[The well-known story, first told by Boccaccio, then by Petrarca, afterwards by Chaucer, and which has since become proverbial. Tom Warton, writing about 1770, says, “I need not mention that it is to this day represented in England, on a stage of the lowest species, and of the highest antiquity: I mean at a puppet show” ("Hist. of English Poetry,” sect. xv.).—B.]
and the street full of people expecting her coming out. I confess I did wonder at her courage to come abroad, thinking the people would abuse her; but they, silly people! do not know her work she makes, and therefore suffered her with great respect to take coach, and she away, without any trouble at all, which I wondered at, I confess. I only walked up and down, and, among others, saw Tom Pepys, the turner, who hath a shop, and I think lives in the fair when the fair is not. I only asked how he did as he stood in the street, and so up and down sauntering till late and then home, and there discoursed with my wife of our bad entertainment to-day, and so to bed. I met Captain Cocke to-day at the Council Chamber and took him with me to Westminster, who tells me that there is yet expectation that the Chancellor will lose the Seal, and that he is sure that the King hath said it to him who told it him, and he fears we shall be soon broke in pieces, and assures me that there have been high words between the Duke of York and Sir W. Coventry, for his being so high against the Chancellor; so as the Duke of York would not sign some papers that he brought, saying that he could not endure the sight of him: and that Sir W. Coventry answered, that what he did was in obedience to the King’s commands; and that he did not think any man fit to serve a Prince, that did not know how to retire and live a country life. This is all I hear.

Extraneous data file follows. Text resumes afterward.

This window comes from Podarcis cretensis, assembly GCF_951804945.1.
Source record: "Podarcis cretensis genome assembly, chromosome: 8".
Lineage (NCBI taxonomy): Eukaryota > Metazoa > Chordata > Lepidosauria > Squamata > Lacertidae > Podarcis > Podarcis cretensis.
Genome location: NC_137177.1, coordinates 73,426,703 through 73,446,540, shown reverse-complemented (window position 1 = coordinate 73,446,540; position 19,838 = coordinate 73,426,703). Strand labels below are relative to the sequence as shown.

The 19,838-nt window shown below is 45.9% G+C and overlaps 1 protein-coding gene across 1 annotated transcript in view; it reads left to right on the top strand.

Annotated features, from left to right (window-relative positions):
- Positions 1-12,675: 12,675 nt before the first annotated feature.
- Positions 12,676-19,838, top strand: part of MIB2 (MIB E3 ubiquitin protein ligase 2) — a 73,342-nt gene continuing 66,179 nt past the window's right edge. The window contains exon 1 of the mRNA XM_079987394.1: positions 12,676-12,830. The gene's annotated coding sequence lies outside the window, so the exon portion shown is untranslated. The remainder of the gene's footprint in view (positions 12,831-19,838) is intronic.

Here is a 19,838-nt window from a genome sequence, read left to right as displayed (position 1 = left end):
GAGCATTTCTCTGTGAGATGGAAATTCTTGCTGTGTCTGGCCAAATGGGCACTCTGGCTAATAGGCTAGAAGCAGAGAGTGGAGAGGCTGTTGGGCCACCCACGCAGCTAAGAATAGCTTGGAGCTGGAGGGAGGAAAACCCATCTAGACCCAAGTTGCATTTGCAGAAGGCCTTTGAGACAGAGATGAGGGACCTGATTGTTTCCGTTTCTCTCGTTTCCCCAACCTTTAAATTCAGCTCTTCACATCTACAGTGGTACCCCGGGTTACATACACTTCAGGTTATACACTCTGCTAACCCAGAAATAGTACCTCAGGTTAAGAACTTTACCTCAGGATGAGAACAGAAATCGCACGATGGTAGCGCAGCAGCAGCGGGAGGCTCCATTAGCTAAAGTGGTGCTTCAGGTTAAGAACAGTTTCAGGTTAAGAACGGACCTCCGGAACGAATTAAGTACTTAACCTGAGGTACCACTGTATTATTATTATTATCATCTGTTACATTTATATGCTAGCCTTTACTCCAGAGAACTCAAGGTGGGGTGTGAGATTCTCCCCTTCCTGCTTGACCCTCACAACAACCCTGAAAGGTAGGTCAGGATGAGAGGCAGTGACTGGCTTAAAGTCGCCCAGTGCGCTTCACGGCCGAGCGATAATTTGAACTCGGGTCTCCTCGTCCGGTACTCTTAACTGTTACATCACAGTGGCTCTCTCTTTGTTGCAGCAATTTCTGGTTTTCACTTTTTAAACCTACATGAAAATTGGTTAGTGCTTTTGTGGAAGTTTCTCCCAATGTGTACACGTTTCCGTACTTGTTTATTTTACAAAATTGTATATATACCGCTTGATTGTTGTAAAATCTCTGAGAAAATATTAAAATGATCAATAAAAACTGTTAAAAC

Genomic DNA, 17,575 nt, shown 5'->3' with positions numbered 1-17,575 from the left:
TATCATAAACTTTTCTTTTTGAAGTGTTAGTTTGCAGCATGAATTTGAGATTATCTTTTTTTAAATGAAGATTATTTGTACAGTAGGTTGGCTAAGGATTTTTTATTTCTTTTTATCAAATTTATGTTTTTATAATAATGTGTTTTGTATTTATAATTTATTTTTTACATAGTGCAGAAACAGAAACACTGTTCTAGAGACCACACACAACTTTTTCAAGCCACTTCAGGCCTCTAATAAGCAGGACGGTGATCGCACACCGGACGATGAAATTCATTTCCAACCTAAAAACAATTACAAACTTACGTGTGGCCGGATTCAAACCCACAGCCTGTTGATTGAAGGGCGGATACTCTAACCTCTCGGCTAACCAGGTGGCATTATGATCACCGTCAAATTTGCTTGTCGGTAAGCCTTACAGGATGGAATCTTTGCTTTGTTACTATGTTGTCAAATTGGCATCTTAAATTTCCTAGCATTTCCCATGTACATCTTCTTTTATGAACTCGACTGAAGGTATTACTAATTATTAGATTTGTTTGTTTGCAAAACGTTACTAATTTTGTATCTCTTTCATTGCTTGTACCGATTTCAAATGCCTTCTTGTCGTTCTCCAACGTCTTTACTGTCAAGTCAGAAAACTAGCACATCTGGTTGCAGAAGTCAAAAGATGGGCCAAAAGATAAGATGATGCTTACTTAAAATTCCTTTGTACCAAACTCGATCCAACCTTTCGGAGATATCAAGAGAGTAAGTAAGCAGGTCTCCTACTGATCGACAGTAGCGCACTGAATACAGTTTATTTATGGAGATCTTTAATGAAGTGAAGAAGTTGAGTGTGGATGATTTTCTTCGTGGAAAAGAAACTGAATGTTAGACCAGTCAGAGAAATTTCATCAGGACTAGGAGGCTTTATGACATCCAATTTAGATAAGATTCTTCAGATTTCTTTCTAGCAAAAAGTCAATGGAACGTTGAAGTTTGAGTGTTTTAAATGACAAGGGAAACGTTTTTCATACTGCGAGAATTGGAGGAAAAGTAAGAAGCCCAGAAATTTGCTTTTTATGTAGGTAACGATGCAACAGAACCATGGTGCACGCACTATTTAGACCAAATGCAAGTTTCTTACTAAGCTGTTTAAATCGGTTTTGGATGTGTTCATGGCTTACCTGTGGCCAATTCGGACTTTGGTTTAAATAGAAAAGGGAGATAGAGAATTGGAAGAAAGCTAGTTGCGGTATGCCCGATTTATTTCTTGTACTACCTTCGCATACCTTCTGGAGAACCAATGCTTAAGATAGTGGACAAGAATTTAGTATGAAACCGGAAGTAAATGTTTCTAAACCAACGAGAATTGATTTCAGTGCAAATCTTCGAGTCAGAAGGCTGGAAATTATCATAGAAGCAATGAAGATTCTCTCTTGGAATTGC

31st. At the office all the morning; where, by Sir W. Pen, I do hear that the Seal was fetched away to the King yesterday from the Lord Chancellor by Secretary Morrice; which puts me into a great horror, to have it done after so much debate and confidence that it would not be done at last. When we arose I took a turn with Lord Bruncker in the garden, and he tells me that he hath of late discoursed about this business with Sir W. Coventry, who he finds is the great man in the doing this business of the Chancellor’s, and that he do persevere in it, though against the Duke of York’s opinion, to which he says that the Duke of York was once of the same mind, and if he hath thought fit since, for any reason, to alter his mind, he hath not found any to alter his own, and so desires to be excused, for it is for the King’s and kingdom’s good. And it seems that the Duke of York himself was the first man that did speak to the King of this, though he hath since altered his mind; and that W. Coventry did tell the Duke of York that he was not fit to serve a Prince that did not know how to retire, and live a private life; and that he was ready for that, if it be his and the King’s